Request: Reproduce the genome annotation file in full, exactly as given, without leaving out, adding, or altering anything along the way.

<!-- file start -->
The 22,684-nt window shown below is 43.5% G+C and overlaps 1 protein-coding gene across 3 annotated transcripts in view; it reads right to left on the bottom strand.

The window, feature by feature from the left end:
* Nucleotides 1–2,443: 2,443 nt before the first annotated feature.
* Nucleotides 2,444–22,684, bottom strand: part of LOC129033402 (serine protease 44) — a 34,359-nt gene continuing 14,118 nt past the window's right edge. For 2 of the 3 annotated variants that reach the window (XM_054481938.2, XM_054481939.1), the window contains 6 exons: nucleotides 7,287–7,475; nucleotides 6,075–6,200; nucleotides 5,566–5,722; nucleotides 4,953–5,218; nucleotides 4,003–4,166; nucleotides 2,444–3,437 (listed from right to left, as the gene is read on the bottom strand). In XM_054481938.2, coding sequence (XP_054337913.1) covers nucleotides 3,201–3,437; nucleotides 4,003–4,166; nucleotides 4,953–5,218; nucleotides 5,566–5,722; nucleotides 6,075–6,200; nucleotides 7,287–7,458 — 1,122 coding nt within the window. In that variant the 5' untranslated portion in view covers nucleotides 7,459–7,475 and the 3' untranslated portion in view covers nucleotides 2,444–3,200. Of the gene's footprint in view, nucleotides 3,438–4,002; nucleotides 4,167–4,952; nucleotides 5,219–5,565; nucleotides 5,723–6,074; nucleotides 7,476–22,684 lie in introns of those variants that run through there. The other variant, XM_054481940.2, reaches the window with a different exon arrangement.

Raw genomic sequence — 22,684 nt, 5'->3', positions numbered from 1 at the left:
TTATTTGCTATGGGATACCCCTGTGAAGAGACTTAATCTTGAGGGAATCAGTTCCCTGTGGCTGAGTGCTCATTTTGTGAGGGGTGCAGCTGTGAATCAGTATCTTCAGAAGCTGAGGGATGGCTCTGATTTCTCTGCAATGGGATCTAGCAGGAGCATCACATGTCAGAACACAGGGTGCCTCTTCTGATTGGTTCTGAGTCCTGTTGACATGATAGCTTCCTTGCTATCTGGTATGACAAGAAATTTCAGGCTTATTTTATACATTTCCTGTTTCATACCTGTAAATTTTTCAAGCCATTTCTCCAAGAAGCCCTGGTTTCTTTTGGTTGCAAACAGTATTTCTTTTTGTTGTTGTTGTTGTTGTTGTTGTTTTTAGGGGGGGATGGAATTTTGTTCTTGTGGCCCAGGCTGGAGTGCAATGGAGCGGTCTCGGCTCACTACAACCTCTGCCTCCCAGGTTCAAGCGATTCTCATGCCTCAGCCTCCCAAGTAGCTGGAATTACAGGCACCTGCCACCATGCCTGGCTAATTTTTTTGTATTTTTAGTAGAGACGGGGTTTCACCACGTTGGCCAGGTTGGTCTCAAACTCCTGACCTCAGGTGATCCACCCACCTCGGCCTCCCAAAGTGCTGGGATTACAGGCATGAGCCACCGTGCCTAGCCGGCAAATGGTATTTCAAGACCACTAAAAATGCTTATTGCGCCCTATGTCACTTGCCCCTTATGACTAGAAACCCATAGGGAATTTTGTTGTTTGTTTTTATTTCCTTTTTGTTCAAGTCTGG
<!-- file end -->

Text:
The 22,684-nt window shown below is 43.5% G+C and overlaps 1 protein-coding gene across 3 annotated transcripts in view; it reads right to left on the bottom strand.

The window, feature by feature from the left end:
* Nucleotides 1–2,443: 2,443 nt before the first annotated feature.
* Nucleotides 2,444–22,684, bottom strand: part of LOC129033402 (serine protease 44) — a 34,359-nt gene continuing 14,118 nt past the window's right edge. For 2 of the 3 annotated variants that reach the window (XM_054481938.2, XM_054481939.1), the window contains 6 exons: nucleotides 7,287–7,475; nucleotides 6,075–6,200; nucleotides 5,566–5,722; nucleotides 4,953–5,218; nucleotides 4,003–4,166; nucleotides 2,444–3,437 (listed from right to left, as the gene is read on the bottom strand). In XM_054481938.2, coding sequence (XP_054337913.1) covers nucleotides 3,201–3,437; nucleotides 4,003–4,166; nucleotides 4,953–5,218; nucleotides 5,566–5,722; nucleotides 6,075–6,200; nucleotides 7,287–7,458 — 1,122 coding nt within the window. In that variant the 5' untranslated portion in view covers nucleotides 7,459–7,475 and the 3' untranslated portion in view covers nucleotides 2,444–3,200. Of the gene's footprint in view, nucleotides 3,438–4,002; nucleotides 4,167–4,952; nucleotides 5,219–5,565; nucleotides 5,723–6,074; nucleotides 7,476–22,684 lie in introns of those variants that run through there. The other variant, XM_054481940.2, reaches the window with a different exon arrangement.

Raw genomic sequence — 22,684 nt, 5'->3', positions numbered from 1 at the left:
TTATTTGCTATGGGATACCCCTGTGAAGAGACTTAATCTTGAGGGAATCAGTTCCCTGTGGCTGAGTGCTCATTTTGTGAGGGGTGCAGCTGTGAATCAGTATCTTCAGAAGCTGAGGGATGGCTCTGATTTCTCTGCAATGGGATCTAGCAGGAGCATCACATGTCAGAACACAGGGTGCCTCTTCTGATTGGTTCTGAGTCCTGTTGACATGATAGCTTCCTTGCTATCTGGTATGACAAGAAATTTCAGGCTTATTTTATACATTTCCTGTTTCATACCTGTAAATTTTTCAAGCCATTTCTCCAAGAAGCCCTGGTTTCTTTTGGTTGCAAACAGTATTTCTTTTTGTTGTTGTTGTTGTTGTTGTTGTTTTTAGGGGGGGATGGAATTTTGTTCTTGTGGCCCAGGCTGGAGTGCAATGGAGCGGTCTCGGCTCACTACAACCTCTGCCTCCCAGGTTCAAGCGATTCTCATGCCTCAGCCTCCCAAGTAGCTGGAATTACAGGCACCTGCCACCATGCCTGGCTAATTTTTTTGTATTTTTAGTAGAGACGGGGTTTCACCACGTTGGCCAGGTTGGTCTCAAACTCCTGACCTCAGGTGATCCACCCACCTCGGCCTCCCAAAGTGCTGGGATTACAGGCATGAGCCACCGTGCCTAGCCGGCAAATGGTATTTCAAGACCACTAAAAATGCTTATTGCGCCCTATGTCACTTGCCCCTTATGACTAGAAACCCATAGGGAATTTTGTTGTTTGTTTTTATTTCCTTTTTGTTCAAGTCTGG